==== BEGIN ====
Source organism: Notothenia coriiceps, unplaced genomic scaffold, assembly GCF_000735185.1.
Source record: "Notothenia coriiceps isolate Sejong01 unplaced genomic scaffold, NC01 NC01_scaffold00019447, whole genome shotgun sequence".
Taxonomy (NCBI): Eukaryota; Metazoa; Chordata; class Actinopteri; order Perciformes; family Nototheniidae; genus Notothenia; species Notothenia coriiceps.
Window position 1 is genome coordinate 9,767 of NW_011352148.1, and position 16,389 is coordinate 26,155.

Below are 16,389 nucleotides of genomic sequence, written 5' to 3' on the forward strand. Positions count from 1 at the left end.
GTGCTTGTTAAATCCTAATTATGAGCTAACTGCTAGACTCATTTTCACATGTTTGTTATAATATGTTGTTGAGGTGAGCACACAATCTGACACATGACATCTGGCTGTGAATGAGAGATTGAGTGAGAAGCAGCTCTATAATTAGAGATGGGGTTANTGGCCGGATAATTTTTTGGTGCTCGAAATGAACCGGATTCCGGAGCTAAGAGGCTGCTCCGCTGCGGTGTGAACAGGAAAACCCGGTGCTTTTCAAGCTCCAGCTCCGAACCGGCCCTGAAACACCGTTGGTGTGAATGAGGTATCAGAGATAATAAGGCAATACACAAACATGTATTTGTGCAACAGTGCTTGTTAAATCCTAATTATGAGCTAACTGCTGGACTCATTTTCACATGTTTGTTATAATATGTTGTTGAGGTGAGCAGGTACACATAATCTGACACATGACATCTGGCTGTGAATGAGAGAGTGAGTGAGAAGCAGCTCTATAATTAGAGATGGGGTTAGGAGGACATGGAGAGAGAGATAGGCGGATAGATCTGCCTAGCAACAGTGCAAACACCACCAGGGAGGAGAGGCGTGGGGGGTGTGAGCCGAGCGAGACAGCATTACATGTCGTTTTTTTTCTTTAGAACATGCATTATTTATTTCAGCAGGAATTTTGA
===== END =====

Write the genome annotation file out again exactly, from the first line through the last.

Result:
Source organism: Notothenia coriiceps, unplaced genomic scaffold, assembly GCF_000735185.1.
Source record: "Notothenia coriiceps isolate Sejong01 unplaced genomic scaffold, NC01 NC01_scaffold00019447, whole genome shotgun sequence".
Taxonomy (NCBI): Eukaryota; Metazoa; Chordata; class Actinopteri; order Perciformes; family Nototheniidae; genus Notothenia; species Notothenia coriiceps.
Window position 1 is genome coordinate 9,767 of NW_011352148.1, and position 16,389 is coordinate 26,155.

Below are 16,389 nucleotides of genomic sequence, written 5' to 3' on the forward strand. Positions count from 1 at the left end.
GTGCTTGTTAAATCCTAATTATGAGCTAACTGCTAGACTCATTTTCACATGTTTGTTATAATATGTTGTTGAGGTGAGCACACAATCTGACACATGACATCTGGCTGTGAATGAGAGATTGAGTGAGAAGCAGCTCTATAATTAGAGATGGGGTTANTGGCCGGATAATTTTTTGGTGCTCGAAATGAACCGGATTCCGGAGCTAAGAGGCTGCTCCGCTGCGGTGTGAACAGGAAAACCCGGTGCTTTTCAAGCTCCAGCTCCGAACCGGCCCTGAAACACCGTTGGTGTGAATGAGGTATCAGAGATAATAAGGCAATACACAAACATGTATTTGTGCAACAGTGCTTGTTAAATCCTAATTATGAGCTAACTGCTGGACTCATTTTCACATGTTTGTTATAATATGTTGTTGAGGTGAGCAGGTACACATAATCTGACACATGACATCTGGCTGTGAATGAGAGAGTGAGTGAGAAGCAGCTCTATAATTAGAGATGGGGTTAGGAGGACATGGAGAGAGAGATAGGCGGATAGATCTGCCTAGCAACAGTGCAAACACCACCAGGGAGGAGAGGCGTGGGGGGTGTGAGCCGAGCGAGACAGCATTACATGTCGTTTTTTTTCTTTAGAACATGCATTATTTATTTCAGCAGGAATTTTGA